Despite mid-week date, Malaysians across Causeway raring to cast votes

13-Apr-2018 Intellasia | The Malay Mail Online | 6:00 AM Print This Post

The Election Commission’s (EC) announcement that polling day for the 14th general election will be on a Wednesday did not seem to curb the enthusiasm of Malaysian voters who are working and residing in Singapore.

While acknowledging the burden of travel costs and the risk of their leave applications denied by employers, for many the urge to return home and exercise their constitutional right trumped these hurdles set ahead of them.

“Without a doubt I will return home to vote,” Ivan Spykerman, 29, a fragrance sommelier based in Bishan, told Malay Mail.

“Honestly, if my friends from Australia and Dubai can come back to vote, I don’t see why everyone else can’t,” added Spykerman, who will cast his vote in Kota Raja, Selangor.

Spykerman said he and his wife plan to fly back home after finishing work the day before, and will have no choice but to take a return flight the next day right after casting his vote.

Taking it a step further is Ng Tzi Ni, 40, an executive originally from Penang, who purchased her flight ticket for the polling day itself.

She said her return flight tickets with Singapore Airlines that cost her over S$204.80 (RM605) was booked as soon as the EC announced the date.

“Touch down Penang and straight to polling station,” she said.

Having tried other airlines, including AirAsia and Scoot, Ng claimed the website for the Malaysia-based budget airlines were down, while the prices for their Singaporean counterparts budget flyer were almost three times normal cost.

Ng said she bought her flight tickets even before applying for leave from work. Adamant on casting her vote, she said: “Worst case, take unpaid leave”.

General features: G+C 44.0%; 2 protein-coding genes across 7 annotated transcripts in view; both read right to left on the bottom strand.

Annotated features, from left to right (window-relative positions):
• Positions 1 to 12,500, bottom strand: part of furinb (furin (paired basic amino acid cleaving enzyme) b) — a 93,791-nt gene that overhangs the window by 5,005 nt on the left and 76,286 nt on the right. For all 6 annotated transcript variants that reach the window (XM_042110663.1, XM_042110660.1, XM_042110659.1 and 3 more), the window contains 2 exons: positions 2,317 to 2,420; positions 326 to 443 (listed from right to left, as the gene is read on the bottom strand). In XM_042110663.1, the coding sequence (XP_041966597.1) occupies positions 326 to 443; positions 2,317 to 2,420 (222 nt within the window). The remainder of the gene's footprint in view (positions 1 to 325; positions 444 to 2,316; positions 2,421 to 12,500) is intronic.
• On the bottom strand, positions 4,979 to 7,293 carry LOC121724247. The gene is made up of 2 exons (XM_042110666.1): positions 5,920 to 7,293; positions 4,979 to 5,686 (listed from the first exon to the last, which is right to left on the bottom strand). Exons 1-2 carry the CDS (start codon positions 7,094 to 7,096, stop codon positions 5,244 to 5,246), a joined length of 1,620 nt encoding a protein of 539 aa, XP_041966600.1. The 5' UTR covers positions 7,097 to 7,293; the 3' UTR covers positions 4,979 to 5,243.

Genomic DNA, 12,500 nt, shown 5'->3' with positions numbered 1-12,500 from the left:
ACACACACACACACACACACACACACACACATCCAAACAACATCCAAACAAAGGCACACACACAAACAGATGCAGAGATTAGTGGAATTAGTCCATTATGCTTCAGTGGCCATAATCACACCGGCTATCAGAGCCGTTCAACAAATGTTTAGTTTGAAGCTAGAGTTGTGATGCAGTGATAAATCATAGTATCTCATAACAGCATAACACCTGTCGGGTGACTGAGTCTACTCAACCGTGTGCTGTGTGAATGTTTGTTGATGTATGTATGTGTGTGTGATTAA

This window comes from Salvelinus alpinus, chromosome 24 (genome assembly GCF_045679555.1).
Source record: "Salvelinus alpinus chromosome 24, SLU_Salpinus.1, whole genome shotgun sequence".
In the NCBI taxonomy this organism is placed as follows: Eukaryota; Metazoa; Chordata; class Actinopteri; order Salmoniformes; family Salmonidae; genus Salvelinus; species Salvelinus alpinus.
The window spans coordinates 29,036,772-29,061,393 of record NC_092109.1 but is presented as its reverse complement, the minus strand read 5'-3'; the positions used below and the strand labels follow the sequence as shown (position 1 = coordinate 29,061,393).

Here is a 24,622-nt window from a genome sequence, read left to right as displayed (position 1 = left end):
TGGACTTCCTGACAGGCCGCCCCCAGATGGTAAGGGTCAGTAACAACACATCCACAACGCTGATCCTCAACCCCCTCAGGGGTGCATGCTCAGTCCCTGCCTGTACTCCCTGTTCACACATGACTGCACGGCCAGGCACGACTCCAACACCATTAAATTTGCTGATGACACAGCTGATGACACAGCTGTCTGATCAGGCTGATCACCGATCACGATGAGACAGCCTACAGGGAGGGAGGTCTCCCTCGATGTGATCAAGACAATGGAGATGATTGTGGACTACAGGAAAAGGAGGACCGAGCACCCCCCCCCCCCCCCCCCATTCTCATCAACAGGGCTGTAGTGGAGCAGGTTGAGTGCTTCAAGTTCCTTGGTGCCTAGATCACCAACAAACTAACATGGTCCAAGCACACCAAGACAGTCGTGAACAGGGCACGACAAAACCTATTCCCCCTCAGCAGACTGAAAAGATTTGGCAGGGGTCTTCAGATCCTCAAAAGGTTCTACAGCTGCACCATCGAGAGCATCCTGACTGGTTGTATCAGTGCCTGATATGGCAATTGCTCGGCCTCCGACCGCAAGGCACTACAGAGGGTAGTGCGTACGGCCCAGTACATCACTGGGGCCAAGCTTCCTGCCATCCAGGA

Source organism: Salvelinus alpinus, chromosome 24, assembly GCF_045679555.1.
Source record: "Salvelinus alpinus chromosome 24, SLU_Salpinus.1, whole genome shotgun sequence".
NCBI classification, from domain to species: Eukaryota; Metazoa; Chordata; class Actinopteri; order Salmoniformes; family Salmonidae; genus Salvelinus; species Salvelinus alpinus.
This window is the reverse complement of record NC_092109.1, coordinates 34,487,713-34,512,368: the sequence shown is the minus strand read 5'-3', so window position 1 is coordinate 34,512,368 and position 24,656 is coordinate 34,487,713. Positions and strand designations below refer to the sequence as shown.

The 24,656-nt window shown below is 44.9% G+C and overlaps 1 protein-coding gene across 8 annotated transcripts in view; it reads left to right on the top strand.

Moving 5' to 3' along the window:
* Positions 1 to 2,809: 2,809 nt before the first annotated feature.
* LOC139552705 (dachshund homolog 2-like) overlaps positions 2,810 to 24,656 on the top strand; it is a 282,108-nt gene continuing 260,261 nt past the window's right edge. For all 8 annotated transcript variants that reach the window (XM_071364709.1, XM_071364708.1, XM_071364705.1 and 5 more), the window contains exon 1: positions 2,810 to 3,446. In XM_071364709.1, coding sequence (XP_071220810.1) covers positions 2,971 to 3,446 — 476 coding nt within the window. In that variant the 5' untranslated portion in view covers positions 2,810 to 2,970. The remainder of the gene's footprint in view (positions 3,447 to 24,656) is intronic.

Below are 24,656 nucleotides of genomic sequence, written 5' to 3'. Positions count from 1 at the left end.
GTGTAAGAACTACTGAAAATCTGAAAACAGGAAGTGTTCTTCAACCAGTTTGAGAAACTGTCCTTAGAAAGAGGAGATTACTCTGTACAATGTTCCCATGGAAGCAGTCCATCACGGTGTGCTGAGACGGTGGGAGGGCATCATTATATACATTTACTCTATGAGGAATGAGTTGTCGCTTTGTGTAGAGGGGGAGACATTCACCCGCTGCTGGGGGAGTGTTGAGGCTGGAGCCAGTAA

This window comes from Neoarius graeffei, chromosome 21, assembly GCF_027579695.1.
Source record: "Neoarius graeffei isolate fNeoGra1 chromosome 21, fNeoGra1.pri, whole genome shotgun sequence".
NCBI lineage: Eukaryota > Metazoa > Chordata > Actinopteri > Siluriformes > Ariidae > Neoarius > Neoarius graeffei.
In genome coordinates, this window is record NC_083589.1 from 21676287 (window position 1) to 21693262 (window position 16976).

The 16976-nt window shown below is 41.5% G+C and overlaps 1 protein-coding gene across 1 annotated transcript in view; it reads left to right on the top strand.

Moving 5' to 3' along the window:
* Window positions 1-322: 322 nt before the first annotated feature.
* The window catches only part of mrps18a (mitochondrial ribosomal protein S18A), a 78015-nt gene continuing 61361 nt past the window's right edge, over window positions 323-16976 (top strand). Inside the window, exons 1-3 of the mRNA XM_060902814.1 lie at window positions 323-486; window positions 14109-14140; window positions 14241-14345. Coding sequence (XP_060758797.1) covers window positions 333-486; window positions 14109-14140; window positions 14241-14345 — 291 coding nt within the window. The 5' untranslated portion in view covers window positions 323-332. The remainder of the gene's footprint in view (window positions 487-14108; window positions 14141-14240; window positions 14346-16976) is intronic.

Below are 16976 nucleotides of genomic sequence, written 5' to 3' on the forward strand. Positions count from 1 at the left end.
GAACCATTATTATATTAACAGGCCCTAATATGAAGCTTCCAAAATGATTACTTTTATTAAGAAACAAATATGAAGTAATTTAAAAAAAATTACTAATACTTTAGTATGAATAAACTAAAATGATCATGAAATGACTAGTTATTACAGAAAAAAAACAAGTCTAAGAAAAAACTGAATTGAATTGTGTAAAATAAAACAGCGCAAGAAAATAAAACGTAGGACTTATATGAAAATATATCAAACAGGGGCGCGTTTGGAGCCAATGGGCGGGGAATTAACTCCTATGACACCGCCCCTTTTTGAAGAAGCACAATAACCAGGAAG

Existing laws under the EC states that Malaysians living in Singapore, Southern Thailand, Brunei, and Kalimantan, Indonesia, are disqualified for postal voting and are required to vote in person.

For public policy student, Azira Aziz, 31, the cost was just something she had to bear to come back and vote.

“I still plan to come back and vote even if it might end up being a costly for me,” she said.

However, system analyst Kelvin Yap, 26, said he may opt for a cheaper travel alternative.

“I might carpool with several friends from Johor to KL to beat the flight costs,” he said.

Putrajaya had yesterday announced that Malaysians will be free to exercise their democratic rights with a public holiday here on the date, but those returning from abroad have no such luxury.

The decision to take a day off seemed easy to make for some, but those in the hectic medical field admitted the opportunity to come back and vote was ultimately at the mercy of their employers.

Medical practitioner Dr Khoo Yoong Khean, 35, said he wants to return home to vote in Damansara, Selangor but it would still require leave approval.

“As much as I wish to return to vote, if my leave application is not approved due to work commitments, I do not have much of a choice but to stay back,” Dr Khoo told Malay Mail.

Similarly, Aretha Tye, 30, a staff nurse based at a private hospital there, said she is faced with no option should superiors deny her leave application.

“Even though the election day is now set for a weekday, which I am slightly surprised with, I am hoping to be able to return to vote.

“If there is approval from my superiors, I might fly or bus it back to Cheng, Melaka, where I vote,” she said.

However, some Malaysians revealed they had no choice but to watch from afar as commitments stopped them from returning home.

“I will not be coming back to vote as the announcement came too late for me to apply for leave,” said Chrissy Phoong, 29, who is also based in Singapore.

Travelling much down south, a biomedical student based in Perth, Australia, S. Murali, 26, said study commitments stopped him from travelling back to vote.

“I need to stay in Australia for a few months to obtain my graduate visa, so I will have to give it a miss this time around,” he said.

It is unclear why the EC chose to conduct polling on a Wednesday, since it had not provided any explanation. The midweek polling day is rare, but not unprecedented.

However, this would be the first-ever general election to take place on a Wednesday since 1959.


Category: Malaysia

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